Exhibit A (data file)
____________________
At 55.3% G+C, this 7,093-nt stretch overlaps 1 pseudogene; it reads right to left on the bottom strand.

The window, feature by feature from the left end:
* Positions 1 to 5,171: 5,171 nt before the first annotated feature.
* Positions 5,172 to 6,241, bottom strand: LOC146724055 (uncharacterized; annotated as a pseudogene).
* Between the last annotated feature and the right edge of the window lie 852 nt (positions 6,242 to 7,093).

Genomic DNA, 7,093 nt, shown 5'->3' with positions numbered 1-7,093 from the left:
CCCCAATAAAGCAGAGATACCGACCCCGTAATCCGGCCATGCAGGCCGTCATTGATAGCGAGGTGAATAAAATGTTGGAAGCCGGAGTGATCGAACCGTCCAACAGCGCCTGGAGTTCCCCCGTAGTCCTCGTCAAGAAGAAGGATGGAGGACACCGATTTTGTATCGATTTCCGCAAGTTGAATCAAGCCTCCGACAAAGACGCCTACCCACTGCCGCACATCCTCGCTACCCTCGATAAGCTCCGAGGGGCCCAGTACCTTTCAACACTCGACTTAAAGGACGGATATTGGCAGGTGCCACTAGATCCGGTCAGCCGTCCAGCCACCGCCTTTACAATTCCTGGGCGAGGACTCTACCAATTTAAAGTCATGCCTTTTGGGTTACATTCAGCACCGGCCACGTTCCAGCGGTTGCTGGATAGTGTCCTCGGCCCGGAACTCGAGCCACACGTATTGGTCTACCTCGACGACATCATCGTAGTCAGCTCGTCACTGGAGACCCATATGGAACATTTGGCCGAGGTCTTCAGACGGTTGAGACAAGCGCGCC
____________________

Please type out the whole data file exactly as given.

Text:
At 55.3% G+C, this 7,093-nt stretch overlaps 1 pseudogene; it reads right to left on the bottom strand.

The window, feature by feature from the left end:
* Positions 1 to 5,171: 5,171 nt before the first annotated feature.
* Positions 5,172 to 6,241, bottom strand: LOC146724055 (uncharacterized; annotated as a pseudogene).
* Between the last annotated feature and the right edge of the window lie 852 nt (positions 6,242 to 7,093).

Genomic DNA, 7,093 nt, shown 5'->3' with positions numbered 1-7,093 from the left:
CCCCAATAAAGCAGAGATACCGACCCCGTAATCCGGCCATGCAGGCCGTCATTGATAGCGAGGTGAATAAAATGTTGGAAGCCGGAGTGATCGAACCGTCCAACAGCGCCTGGAGTTCCCCCGTAGTCCTCGTCAAGAAGAAGGATGGAGGACACCGATTTTGTATCGATTTCCGCAAGTTGAATCAAGCCTCCGACAAAGACGCCTACCCACTGCCGCACATCCTCGCTACCCTCGATAAGCTCCGAGGGGCCCAGTACCTTTCAACACTCGACTTAAAGGACGGATATTGGCAGGTGCCACTAGATCCGGTCAGCCGTCCAGCCACCGCCTTTACAATTCCTGGGCGAGGACTCTACCAATTTAAAGTCATGCCTTTTGGGTTACATTCAGCACCGGCCACGTTCCAGCGGTTGCTGGATAGTGTCCTCGGCCCGGAACTCGAGCCACACGTATTGGTCTACCTCGACGACATCATCGTAGTCAGCTCGTCACTGGAGACCCATATGGAACATTTGGCCGAGGTCTTCAGACGGTTGAGACAAGCGCGCC